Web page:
The Russian government is pushing on with plans to cut 40% of state-funded places in domestic universities in 2018 and to cut teaching jobs at state universities.
These plans were first announced about a year ago. However, their implementation was postponed due to signs of the beginning of a recovery of the Russian economy from the economic crisis and the possibility of lifting of at least part of Western sanctions against Russia.
Still, the beginning of a second wave of the financial crisis – fuelled in June by a resumption of the devaluation of the national currency, the ruble, and an awareness that sanctions against Russia would not be lifted soon – has forced the state to return to these plans.
The cuts are the consequence of reduced funding for two programmes, known as ‘Development of Education’ and ‘Development of Science and Technology’.
It is planned that this year up to 500 scientists will be laid off from Russian universities in early 2018. Large job cuts are planned in the Russian Academy of Sciences and the Kurchatov Institute.
Overall, up to 8,300 scientific workers will lose their jobs in Russian universities by 2020, while the share of spending on education in total budget expenditure will fall from 2.75% in 2015 to 2.45% in 2020.
In addition, the government plans to cut spending on research and development activities of Russian universities and reduce funding allocated on the development of their technical base. Finally, funding of graduate scholarships will be halved.
The cuts have already been approved by Russian Prime Minister Dmitry Medvedev.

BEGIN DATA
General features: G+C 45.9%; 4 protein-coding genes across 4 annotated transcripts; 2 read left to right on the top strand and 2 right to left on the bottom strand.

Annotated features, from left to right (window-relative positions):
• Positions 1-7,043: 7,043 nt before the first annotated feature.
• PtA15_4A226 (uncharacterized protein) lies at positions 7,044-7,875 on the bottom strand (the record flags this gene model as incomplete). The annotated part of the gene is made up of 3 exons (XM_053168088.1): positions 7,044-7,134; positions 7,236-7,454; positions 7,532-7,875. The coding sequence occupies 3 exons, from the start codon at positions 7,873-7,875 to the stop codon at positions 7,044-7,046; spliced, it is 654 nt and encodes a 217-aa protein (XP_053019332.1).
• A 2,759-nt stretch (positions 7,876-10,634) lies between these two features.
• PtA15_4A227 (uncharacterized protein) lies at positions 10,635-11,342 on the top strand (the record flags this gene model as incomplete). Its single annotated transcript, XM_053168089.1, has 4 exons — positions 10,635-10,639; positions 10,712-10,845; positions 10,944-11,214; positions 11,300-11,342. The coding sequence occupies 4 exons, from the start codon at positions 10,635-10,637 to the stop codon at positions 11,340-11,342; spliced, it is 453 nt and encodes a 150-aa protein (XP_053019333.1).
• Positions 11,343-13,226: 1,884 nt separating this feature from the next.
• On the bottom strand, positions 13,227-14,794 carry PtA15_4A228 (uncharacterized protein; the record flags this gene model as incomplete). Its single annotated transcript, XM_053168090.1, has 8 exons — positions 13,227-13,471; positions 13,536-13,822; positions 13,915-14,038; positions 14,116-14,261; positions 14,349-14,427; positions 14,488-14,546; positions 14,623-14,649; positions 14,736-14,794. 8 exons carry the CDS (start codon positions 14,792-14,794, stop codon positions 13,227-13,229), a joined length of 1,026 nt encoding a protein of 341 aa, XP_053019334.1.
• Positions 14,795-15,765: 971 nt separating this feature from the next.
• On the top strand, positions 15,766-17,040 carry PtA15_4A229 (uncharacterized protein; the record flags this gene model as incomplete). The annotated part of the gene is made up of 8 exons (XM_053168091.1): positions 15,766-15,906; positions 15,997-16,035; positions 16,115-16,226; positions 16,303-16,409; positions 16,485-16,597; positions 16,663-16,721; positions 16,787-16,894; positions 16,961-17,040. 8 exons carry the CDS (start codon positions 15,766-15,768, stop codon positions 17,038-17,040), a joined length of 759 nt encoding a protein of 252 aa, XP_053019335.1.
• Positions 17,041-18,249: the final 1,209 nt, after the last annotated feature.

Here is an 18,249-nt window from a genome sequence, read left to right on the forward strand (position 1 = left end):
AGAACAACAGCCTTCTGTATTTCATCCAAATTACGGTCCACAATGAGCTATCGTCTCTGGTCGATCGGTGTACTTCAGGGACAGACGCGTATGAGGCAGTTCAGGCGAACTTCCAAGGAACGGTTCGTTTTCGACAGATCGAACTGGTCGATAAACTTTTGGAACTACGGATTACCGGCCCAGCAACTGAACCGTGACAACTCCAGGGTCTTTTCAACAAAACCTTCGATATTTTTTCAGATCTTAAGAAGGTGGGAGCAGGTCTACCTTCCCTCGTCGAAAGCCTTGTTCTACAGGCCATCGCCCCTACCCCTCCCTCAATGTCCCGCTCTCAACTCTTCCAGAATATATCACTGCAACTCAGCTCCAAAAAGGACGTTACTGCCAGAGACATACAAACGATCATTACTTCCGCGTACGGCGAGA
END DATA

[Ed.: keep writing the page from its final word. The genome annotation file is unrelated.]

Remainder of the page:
Medvedev said: "Amid the current circumstances, it is important to optimise spending allocated for higher education by redistributing funds to the most important areas and by reducing inefficiency.
“At the same time such optimisation should not have a negative impact on socially significant programmes that are being implemented by Russian universities and should not negatively affect those positive changes that have taken place in the Russian system of higher education in recent years.”
That also means that funding cuts will not affect some of Russia’s leading higher education institutions, such as Moscow State University, Saint Petersburg State University, the National Research University Higher School of Economics, Sevastopol National Technical University and some others, which are considered as strategically important for Russia and its national economy.
In contrast, funding of these higher education institutions will be increased by RUB17 billion (US$282 million) during 2018-19. It is planned that this sum will be equally distributed among these universities.
Still, many Russian MPs privately oppose the initiative.
Oleg Smolin, first deputy chairman of the State Duma Committee on Education, said in the majority of foreign countries state-funded places are calculated not on the basis of principle of the number of young people, but of the overall population, which is more correct.
“In addition, we need to take into account the future demographic situation in Russia, with the number of students studying at Russian universities expected to fall by 700,000 [at the beginning of 2018], creating a ratio of 125 students for 10,000 people,” he said.
“And if the proposal of the government is implemented, then the ratio will fall below 120 students per 10,000 people, a very low figure for such a country as Russia.”
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